What Does Healthy Golf Shoulder Flexibility Look Like?

Healthy and properly working golf shoulder flexibility is crucial towards achieving a consistent swing. A commonly seen occurrence, the shoulders have proper range of motion when standing tall and performing everyday tasks, but the second that range of motion is assessed in golf posture – more of a hinge-based position – that golf shoulder flexibility is quickly decreased. Learning how to utilize your shoulder’s range of motion while in golf posture is crucial for producing consistent ball striking. With a few quick, daily exercises, you can find yourself utilizing your shoulders like they should be in your swing!

A crucial motion that is required of the shoulders within the golf swing is external rotation (ER). Shoulder ER is needed to separate lower body motion from upper body motion as you approach impact. Without the ability to separate shoulder and hip motion, consistency with ball striking, smash levels and overall scores during play can be greatly impacted. 

The following steps should be considered to improve your shoulder utilization in your swing: 

#1 – Loosen Up Your Shoulder Muscles

A commonly tight muscle that can decrease your shoulder’s ER is the subscapularis. The subscapularis is one of your rotator cuff muscles and assists the shoulder with stabilization within the shoulder socket and internal rotation (IR). When this muscle is tight, it will pull your shoulder into IR and limit your ability to move into ER. 

Figure 1. Common Subscap release exercise using a golf club.

This can be released with a golf club, as seen with Image 1. Using the golf club, find a tender spot on the subscapularis and hold it there for about 30 seconds. As you maintain contact with your grip on the subscapularis, you’ll find it may be pretty intense at first! Keep holding that spot and by 30 seconds, it will decrease in intensity.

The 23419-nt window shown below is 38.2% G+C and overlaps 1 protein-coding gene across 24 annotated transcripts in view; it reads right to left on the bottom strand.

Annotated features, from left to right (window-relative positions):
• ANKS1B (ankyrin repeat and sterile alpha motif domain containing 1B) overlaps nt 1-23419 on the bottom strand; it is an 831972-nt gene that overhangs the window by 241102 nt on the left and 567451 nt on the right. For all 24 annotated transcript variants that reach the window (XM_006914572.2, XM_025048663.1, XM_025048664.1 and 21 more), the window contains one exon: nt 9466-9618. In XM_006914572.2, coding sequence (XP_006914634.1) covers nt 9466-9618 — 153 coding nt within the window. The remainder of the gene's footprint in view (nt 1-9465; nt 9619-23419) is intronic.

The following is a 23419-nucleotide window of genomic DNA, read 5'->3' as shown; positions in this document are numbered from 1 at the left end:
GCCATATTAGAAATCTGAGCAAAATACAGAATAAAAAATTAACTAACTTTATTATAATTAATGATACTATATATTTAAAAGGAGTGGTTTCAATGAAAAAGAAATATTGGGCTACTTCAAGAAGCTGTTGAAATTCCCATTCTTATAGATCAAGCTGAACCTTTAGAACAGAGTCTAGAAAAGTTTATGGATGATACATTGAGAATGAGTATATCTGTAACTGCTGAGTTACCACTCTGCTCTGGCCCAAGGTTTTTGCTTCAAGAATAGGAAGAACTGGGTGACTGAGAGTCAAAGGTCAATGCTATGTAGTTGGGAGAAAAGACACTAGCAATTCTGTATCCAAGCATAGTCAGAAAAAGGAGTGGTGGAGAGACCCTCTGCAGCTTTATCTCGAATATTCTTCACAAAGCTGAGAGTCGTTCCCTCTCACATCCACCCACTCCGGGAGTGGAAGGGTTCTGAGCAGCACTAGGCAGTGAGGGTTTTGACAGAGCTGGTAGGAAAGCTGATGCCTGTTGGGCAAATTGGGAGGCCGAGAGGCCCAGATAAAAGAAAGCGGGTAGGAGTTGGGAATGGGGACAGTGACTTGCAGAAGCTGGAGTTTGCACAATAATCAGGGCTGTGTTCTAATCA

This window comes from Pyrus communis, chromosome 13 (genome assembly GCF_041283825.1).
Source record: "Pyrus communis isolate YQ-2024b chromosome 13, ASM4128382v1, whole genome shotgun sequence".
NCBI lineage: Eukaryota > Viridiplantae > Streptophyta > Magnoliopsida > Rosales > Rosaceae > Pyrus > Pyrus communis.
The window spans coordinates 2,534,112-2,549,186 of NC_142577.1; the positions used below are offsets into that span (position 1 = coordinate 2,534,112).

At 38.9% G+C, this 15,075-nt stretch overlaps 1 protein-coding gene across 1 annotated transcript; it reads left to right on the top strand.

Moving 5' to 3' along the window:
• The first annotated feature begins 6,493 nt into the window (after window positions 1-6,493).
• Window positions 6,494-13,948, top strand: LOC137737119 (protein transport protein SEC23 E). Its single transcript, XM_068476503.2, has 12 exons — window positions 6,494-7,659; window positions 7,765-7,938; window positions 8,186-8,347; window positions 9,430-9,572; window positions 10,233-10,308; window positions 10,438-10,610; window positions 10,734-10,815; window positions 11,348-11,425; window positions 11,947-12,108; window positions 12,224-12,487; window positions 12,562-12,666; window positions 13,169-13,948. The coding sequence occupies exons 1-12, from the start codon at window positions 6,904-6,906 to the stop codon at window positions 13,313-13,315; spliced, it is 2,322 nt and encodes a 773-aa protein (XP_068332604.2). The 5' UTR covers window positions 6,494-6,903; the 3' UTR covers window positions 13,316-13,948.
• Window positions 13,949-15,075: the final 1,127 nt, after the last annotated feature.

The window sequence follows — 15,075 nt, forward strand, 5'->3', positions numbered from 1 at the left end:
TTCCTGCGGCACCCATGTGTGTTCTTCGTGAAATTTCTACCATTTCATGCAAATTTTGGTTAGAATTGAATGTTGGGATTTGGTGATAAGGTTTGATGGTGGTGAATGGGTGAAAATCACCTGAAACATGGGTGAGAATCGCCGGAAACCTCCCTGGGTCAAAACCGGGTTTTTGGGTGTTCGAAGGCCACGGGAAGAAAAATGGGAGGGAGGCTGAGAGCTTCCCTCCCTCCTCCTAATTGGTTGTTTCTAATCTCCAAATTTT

#2 – Activate Your Shoulders 

Now that we’ve loosen up the shoulder, it’s time to learn how to externally rotate the shoulder. This next exercise is used to activate your shoulder’s external rotators. 

Figure 2. Active shoulder external rotation.

Find a doorway or wall space to perform this one. As seen in Image 2, rest your forearm on the wall and apply a slight forward lean to stretch the front of the shoulder. Your elbow should be at shoulder height for this as well. Now that you’re in the starting position, lift your hand backwards, away from the wall while maintaining elbow contact with the wall. As you lift your hand, you should feel the back side of your shoulder and shoulder blade activated. Now you’ve learned how to train your shoulder to externally rotate!

#3 – Strengthen Your Shoulders

Lastly, now that the shoulders have been loosened up and activated, it is time to strengthen your shoulder. The exercise to use is called banded wall walks. To perform this exercise, you need a foam roller and a small exercise band. 

Figure 3. Wall Walks using a band a foam roller.

Standing in front of the wall, place the roller at about chest height and apply pressure against the roller with your wrists. Place the resistance band around your wrists and create some tension in the band. Slowly roll up the wall along your forearms to bring your arms up overhead. Refer to Image 3 for a visual representation. As you do this consider a few things:

1.     Keep your hands directly vertical over your elbows as you perform this exercise. This will force you to EXTERNALLY ROTATE your shoulders

2.     You should feel this exercise especially on the back side of your shoulder blade

3.     If the band is too difficult at first, then perform with no band until your shoulders are strong enough.

Conclusion

With these 3 considerations, you are bound to improve your shoulder ER and decrease your inconsistencies with your ball striking. Want to assess how your overall full body mobility looks? Try out our home assessment to learn more now!

Use this link: Adult/Senior Home Golf Fitness Assessmen

Will Barlock, PT, DPT, CSCS